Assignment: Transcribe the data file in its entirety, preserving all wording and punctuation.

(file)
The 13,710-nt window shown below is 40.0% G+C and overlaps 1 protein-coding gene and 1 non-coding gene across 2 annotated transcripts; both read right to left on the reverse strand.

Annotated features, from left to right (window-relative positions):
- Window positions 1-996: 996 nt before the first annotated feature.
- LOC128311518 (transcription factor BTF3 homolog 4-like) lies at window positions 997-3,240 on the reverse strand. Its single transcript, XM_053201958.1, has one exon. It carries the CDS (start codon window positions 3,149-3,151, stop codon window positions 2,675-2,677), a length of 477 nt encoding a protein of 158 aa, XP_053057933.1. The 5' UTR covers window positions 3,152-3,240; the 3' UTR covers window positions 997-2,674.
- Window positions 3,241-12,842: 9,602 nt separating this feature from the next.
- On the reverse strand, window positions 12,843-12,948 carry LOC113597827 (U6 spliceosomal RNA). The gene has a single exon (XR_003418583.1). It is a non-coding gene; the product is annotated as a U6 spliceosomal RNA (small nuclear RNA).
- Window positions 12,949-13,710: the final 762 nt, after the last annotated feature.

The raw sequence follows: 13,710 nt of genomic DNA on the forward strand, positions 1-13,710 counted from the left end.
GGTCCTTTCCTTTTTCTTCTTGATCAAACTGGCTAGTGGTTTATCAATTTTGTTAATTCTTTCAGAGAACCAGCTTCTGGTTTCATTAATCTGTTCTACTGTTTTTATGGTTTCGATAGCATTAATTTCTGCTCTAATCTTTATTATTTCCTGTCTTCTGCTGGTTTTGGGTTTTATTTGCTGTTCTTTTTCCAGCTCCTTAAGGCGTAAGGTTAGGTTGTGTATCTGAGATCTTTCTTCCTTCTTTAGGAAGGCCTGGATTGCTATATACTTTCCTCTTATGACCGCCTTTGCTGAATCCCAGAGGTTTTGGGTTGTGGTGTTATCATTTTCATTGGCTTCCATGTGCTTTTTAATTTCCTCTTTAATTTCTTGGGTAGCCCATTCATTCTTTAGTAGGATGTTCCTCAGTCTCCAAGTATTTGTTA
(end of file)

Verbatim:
The 13,710-nt window shown below is 40.0% G+C and overlaps 1 protein-coding gene and 1 non-coding gene across 2 annotated transcripts; both read right to left on the reverse strand.

Annotated features, from left to right (window-relative positions):
- Window positions 1-996: 996 nt before the first annotated feature.
- LOC128311518 (transcription factor BTF3 homolog 4-like) lies at window positions 997-3,240 on the reverse strand. Its single transcript, XM_053201958.1, has one exon. It carries the CDS (start codon window positions 3,149-3,151, stop codon window positions 2,675-2,677), a length of 477 nt encoding a protein of 158 aa, XP_053057933.1. The 5' UTR covers window positions 3,152-3,240; the 3' UTR covers window positions 997-2,674.
- Window positions 3,241-12,842: 9,602 nt separating this feature from the next.
- On the reverse strand, window positions 12,843-12,948 carry LOC113597827 (U6 spliceosomal RNA). The gene has a single exon (XR_003418583.1). It is a non-coding gene; the product is annotated as a U6 spliceosomal RNA (small nuclear RNA).
- Window positions 12,949-13,710: the final 762 nt, after the last annotated feature.

The raw sequence follows: 13,710 nt of genomic DNA on the forward strand, positions 1-13,710 counted from the left end.
GGTCCTTTCCTTTTTCTTCTTGATCAAACTGGCTAGTGGTTTATCAATTTTGTTAATTCTTTCAGAGAACCAGCTTCTGGTTTCATTAATCTGTTCTACTGTTTTTATGGTTTCGATAGCATTAATTTCTGCTCTAATCTTTATTATTTCCTGTCTTCTGCTGGTTTTGGGTTTTATTTGCTGTTCTTTTTCCAGCTCCTTAAGGCGTAAGGTTAGGTTGTGTATCTGAGATCTTTCTTCCTTCTTTAGGAAGGCCTGGATTGCTATATACTTTCCTCTTATGACCGCCTTTGCTGAATCCCAGAGGTTTTGGGTTGTGGTGTTATCATTTTCATTGGCTTCCATGTGCTTTTTAATTTCCTCTTTAATTTCTTGGGTAGCCCATTCATTCTTTAGTAGGATGTTCCTCAGTCTCCAAGTATTTGTTA